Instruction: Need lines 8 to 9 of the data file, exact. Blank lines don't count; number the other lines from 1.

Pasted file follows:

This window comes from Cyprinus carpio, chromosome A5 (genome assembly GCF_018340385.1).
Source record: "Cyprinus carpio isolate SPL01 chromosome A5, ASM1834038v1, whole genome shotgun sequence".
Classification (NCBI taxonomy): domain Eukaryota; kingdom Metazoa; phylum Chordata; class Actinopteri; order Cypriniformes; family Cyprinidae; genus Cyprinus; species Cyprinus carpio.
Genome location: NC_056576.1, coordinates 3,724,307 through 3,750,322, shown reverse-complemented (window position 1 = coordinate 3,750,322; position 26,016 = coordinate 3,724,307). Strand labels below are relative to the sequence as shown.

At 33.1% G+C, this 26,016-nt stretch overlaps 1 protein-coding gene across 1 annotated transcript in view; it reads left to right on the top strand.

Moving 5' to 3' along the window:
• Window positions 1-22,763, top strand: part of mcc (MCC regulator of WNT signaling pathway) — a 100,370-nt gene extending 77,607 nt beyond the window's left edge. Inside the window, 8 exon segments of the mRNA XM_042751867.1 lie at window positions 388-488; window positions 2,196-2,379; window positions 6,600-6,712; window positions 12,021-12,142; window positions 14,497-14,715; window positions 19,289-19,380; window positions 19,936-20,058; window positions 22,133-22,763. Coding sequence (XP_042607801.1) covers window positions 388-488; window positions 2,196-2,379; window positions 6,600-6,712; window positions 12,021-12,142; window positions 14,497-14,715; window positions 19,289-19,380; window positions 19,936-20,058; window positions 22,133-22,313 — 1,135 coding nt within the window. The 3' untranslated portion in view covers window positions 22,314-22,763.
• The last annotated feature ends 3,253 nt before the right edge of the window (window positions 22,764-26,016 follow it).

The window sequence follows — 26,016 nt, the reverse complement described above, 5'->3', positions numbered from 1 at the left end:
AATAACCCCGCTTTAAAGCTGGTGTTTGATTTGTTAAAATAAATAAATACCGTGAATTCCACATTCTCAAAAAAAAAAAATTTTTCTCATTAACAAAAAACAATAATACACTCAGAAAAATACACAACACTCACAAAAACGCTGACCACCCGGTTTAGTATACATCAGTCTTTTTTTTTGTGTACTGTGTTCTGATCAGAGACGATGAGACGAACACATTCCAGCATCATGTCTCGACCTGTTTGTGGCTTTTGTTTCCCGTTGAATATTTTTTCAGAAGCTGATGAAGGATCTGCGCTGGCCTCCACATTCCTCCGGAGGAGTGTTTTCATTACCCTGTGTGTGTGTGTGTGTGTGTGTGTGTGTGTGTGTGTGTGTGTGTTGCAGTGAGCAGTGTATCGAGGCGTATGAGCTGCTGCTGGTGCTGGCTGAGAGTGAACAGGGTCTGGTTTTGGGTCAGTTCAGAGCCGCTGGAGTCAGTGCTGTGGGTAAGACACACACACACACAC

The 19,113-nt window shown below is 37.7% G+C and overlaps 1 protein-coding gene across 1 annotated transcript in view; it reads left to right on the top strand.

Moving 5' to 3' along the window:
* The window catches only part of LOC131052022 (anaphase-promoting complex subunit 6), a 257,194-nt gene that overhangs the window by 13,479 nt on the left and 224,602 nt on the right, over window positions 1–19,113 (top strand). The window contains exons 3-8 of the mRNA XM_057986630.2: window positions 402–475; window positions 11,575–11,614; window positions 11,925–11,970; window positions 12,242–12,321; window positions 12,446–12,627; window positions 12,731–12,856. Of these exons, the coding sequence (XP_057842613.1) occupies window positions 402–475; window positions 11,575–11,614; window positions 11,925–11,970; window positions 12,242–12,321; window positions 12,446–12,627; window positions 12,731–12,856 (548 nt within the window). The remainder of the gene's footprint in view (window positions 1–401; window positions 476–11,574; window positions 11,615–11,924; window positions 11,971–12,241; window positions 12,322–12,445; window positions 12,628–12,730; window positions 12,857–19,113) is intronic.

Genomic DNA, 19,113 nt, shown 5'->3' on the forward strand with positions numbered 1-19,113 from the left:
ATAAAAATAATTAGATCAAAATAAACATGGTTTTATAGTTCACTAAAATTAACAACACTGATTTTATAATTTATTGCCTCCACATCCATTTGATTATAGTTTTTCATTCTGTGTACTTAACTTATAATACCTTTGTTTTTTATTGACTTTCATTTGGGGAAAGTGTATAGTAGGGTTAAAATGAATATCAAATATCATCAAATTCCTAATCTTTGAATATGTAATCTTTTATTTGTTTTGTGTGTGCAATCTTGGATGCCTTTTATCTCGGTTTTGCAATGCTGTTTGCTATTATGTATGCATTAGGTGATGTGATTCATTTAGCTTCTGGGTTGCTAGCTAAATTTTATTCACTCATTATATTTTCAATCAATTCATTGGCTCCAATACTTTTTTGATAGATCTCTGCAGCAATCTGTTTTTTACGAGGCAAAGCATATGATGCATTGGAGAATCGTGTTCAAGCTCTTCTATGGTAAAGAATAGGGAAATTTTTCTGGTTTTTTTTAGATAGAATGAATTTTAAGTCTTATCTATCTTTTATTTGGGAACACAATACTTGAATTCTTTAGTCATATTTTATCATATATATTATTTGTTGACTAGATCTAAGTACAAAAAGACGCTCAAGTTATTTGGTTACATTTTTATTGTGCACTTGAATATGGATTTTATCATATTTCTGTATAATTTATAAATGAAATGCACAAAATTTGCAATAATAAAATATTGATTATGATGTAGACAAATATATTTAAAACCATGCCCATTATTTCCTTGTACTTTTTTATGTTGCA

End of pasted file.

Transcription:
• The last annotated feature ends 3,253 nt before the right edge of the window (window positions 22,764-26,016 follow it).

The window sequence follows — 26,016 nt, the reverse complement described above, 5'->3', positions numbered from 1 at the left end: